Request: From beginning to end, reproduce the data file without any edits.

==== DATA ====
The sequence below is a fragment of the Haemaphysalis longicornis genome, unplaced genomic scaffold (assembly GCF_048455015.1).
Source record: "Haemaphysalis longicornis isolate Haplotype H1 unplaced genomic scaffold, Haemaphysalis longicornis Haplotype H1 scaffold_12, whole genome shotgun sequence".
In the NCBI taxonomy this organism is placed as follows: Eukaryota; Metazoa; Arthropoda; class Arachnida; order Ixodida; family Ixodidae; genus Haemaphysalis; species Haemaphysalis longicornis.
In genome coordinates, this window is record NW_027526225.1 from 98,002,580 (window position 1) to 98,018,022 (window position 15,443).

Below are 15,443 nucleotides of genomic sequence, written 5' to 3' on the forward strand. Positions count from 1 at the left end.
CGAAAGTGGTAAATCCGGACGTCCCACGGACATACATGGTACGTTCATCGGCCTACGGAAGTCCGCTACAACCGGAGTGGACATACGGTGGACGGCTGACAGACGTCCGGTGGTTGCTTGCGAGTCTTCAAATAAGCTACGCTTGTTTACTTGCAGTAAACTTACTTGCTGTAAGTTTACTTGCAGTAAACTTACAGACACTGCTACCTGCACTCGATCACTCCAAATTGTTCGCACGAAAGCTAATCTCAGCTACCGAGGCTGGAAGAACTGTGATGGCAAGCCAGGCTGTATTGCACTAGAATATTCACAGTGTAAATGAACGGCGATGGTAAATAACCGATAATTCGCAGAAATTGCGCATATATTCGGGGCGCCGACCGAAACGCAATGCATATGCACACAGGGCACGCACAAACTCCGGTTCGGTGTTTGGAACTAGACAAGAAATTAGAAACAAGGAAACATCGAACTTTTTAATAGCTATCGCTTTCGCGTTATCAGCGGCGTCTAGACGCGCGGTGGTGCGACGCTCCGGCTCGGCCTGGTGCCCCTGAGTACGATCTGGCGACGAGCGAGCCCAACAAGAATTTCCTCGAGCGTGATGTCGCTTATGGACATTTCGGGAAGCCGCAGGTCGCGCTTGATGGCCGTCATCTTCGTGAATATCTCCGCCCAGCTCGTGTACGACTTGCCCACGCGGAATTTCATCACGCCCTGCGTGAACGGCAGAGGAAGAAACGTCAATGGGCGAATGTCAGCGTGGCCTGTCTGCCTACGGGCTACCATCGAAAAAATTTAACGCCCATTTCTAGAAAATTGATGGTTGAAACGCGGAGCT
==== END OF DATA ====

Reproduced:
The sequence below is a fragment of the Haemaphysalis longicornis genome, unplaced genomic scaffold (assembly GCF_048455015.1).
Source record: "Haemaphysalis longicornis isolate Haplotype H1 unplaced genomic scaffold, Haemaphysalis longicornis Haplotype H1 scaffold_12, whole genome shotgun sequence".
In the NCBI taxonomy this organism is placed as follows: Eukaryota; Metazoa; Arthropoda; class Arachnida; order Ixodida; family Ixodidae; genus Haemaphysalis; species Haemaphysalis longicornis.
In genome coordinates, this window is record NW_027526225.1 from 98,002,580 (window position 1) to 98,018,022 (window position 15,443).

Below are 15,443 nucleotides of genomic sequence, written 5' to 3' on the forward strand. Positions count from 1 at the left end.
CGAAAGTGGTAAATCCGGACGTCCCACGGACATACATGGTACGTTCATCGGCCTACGGAAGTCCGCTACAACCGGAGTGGACATACGGTGGACGGCTGACAGACGTCCGGTGGTTGCTTGCGAGTCTTCAAATAAGCTACGCTTGTTTACTTGCAGTAAACTTACTTGCTGTAAGTTTACTTGCAGTAAACTTACAGACACTGCTACCTGCACTCGATCACTCCAAATTGTTCGCACGAAAGCTAATCTCAGCTACCGAGGCTGGAAGAACTGTGATGGCAAGCCAGGCTGTATTGCACTAGAATATTCACAGTGTAAATGAACGGCGATGGTAAATAACCGATAATTCGCAGAAATTGCGCATATATTCGGGGCGCCGACCGAAACGCAATGCATATGCACACAGGGCACGCACAAACTCCGGTTCGGTGTTTGGAACTAGACAAGAAATTAGAAACAAGGAAACATCGAACTTTTTAATAGCTATCGCTTTCGCGTTATCAGCGGCGTCTAGACGCGCGGTGGTGCGACGCTCCGGCTCGGCCTGGTGCCCCTGAGTACGATCTGGCGACGAGCGAGCCCAACAAGAATTTCCTCGAGCGTGATGTCGCTTATGGACATTTCGGGAAGCCGCAGGTCGCGCTTGATGGCCGTCATCTTCGTGAATATCTCCGCCCAGCTCGTGTACGACTTGCCCACGCGGAATTTCATCACGCCCTGCGTGAACGGCAGAGGAAGAAACGTCAATGGGCGAATGTCAGCGTGGCCTGTCTGCCTACGGGCTACCATCGAAAAAATTTAACGCCCATTTCTAGAAAATTGATGGTTGAAACGCGGAGCT